Jonathan Farrington is a globally recognized business coach, mentor, author, consultant and sales thought leader, who has guided hundreds of companies and more than one hundred thousand frontline salespeople and sales leaders towards optimum performance levels. He is the Senior Partner at Jonathan Farrington & Associates, Chairman of The JF Corporation and CEO of Top Sales Associates, based in London & Paris. You can also catch his popular, award-winning blog here—The JF Blogit.
As 2011 meandered to an uneventful close, with no sign of a significant upturn in global economic conditions, we reflected on a year of flat-line results, during which 54% of frontline sales professionals missed quota. (Source: Chally) Amidst all this depressing analysis of data, I was asked to predict out into 2012 (Listen to Jonathan's recorded interview with Dan McDade, in which he discusses the future of professional selling), and a small part of what I said was this …
“Next year, I anticipate we will see a reduction in external sales positions of around 20%: 10% will be lost for good, and the other 10% will move inside. I believe that this pattern will continue for the next three years, until we are left with less than 10% of the total sales population working externally.
The reasons for this are obvious: Advances in technology mean that we can communicate just as easily from our desks, using video conferencing etc. Why do we need an expensive outside sales force, with all of the huge financial investment that is required, when the task can be handled far more efficiently—and more profitably?”
You see, for years, an inside sales position has been considered as the bottom rung on the sales ladder—their immediate ambition to gain promotion to an outside sales job, with a car and an expense account: An obvious sign to their family and friends that they were “making it” in sales. Not anymore.
Today’s breed of inside sales professional is bright, qualified, and well rewarded. Inside sales is now a career, not a mere stepping stone. Their commercial bandwidth is much, much wider, and their skill-sets are at the very least, the equivalent of their “outdoor” colleagues.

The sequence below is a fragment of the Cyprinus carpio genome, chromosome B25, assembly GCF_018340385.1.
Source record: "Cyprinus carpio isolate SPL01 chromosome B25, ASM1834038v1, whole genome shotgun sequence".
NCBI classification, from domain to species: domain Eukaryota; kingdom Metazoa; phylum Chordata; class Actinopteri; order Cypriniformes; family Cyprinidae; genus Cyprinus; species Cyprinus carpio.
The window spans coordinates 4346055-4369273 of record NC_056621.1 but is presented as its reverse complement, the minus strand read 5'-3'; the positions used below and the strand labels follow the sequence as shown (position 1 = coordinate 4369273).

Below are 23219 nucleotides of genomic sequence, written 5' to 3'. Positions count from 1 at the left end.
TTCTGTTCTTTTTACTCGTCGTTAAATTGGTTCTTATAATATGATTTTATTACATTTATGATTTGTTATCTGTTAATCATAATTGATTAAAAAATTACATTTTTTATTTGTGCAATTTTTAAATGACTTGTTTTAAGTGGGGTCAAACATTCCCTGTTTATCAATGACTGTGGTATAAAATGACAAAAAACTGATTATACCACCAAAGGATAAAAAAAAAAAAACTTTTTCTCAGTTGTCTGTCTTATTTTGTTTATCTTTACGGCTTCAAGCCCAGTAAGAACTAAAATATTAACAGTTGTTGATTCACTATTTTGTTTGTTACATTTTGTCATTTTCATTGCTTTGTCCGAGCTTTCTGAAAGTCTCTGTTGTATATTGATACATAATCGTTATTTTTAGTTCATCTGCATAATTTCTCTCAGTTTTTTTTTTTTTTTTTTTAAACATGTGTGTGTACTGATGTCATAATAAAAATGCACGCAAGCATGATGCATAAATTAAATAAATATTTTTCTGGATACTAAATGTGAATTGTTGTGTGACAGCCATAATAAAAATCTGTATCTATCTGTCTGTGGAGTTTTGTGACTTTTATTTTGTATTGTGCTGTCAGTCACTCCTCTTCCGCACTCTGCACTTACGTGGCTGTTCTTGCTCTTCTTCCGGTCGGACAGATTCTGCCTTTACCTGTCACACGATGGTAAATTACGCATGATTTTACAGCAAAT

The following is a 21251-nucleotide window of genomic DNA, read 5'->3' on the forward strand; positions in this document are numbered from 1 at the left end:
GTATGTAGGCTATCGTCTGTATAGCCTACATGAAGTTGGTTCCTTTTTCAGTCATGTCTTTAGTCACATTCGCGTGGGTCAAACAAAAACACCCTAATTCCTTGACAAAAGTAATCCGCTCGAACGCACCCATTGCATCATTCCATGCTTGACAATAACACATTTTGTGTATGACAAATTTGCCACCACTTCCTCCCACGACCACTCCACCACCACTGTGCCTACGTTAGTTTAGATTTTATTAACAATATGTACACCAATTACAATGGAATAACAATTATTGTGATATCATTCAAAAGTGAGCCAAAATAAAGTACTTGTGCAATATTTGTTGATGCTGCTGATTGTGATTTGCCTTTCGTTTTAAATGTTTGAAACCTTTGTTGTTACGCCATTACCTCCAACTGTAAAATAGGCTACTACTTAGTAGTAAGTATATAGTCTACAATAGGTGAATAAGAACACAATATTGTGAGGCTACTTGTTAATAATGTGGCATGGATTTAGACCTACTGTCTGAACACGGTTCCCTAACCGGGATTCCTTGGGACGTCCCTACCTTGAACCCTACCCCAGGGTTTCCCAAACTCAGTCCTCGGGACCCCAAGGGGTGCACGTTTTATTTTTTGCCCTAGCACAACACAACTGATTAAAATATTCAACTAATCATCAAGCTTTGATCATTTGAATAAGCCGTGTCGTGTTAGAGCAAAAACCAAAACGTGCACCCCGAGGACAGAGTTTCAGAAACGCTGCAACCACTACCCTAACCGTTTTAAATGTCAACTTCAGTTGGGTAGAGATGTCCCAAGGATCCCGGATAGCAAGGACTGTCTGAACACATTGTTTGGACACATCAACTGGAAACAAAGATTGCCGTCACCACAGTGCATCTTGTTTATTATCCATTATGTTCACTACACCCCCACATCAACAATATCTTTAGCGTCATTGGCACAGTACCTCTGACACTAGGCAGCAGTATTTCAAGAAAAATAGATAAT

How do they fit in with the new overall selling landscape? Actually, what will that landscape look like? What impact is all of this going to have on the 10% of external sales positions that survive?
To begin with, I think it is important we accept that virtually anything that can be purchased online with a credit card does not require the input from a salesman/saleswoman—these are the new “commodity sales”. I appreciate that takes in so many products that in the past have been sold traditionally, for example, I.T. equipment, software, financial products, motor vehicles, clothes, food, etc. And thinking about retail, it is no coincidence that whilst profits on the high street are falling alarmingly, online retail figures are soaring!
I estimate that 80-90% of all B2B transactions will be conducted online within three years, including high-end solutions that require some level of consultation, which will be provided via video conferencing. The remaining 10-20% external sales professionals that are left will become far more sophisticated—they will have to in order to survive. Their basic skills-set will include very high levels of commercial acumen, industry/sector/market knowledge. They will speak the language of the buyer. They will be a rare and highly valued commodity!
But my biggest concern is for the “Joe Average” external salesmen and women. These are the order-takers; the “just popped in for a chat to see if there is anything going” people; the courtesy callers; the shelve-stackers; the “I’m here if you need me” and the “He will always buy from me because he likes me” operators. What is to become of them? They are going to be consigned to the annals of sales history. They will become extinct—it is already happening.
Miller’s Willy Loman, in “Death of a Salesman” didn’t become an unsuccessful salesman overnight, he simply couldn’t—wouldn’t—change his selling style, to come in-line with the need of a new buyer, and that is precisely what will happen to all of those hundreds of thousands, if not millions, of salespeople, who will either migrate inside or perish.
I am personally witnessing so many people who are in complete denial. They just will not accept that we are experiencing the most dramatic changes the sales space has ever witnessed, and rather like Dicken’s Mr. Micawber, they think “something will turn up”—but in all probability, it will not unless they make it happen.
A final thought and message to sales professionals everywhere: In my humble opinion, there has never been a more exciting time to be part of this wonderful profession of ours. It is true we are undergoing a considerable transition but you know, change is inevitable—it is the one constant we can rely on: It cannot be refused or resisted, so we have to accept it, adapt and thrive.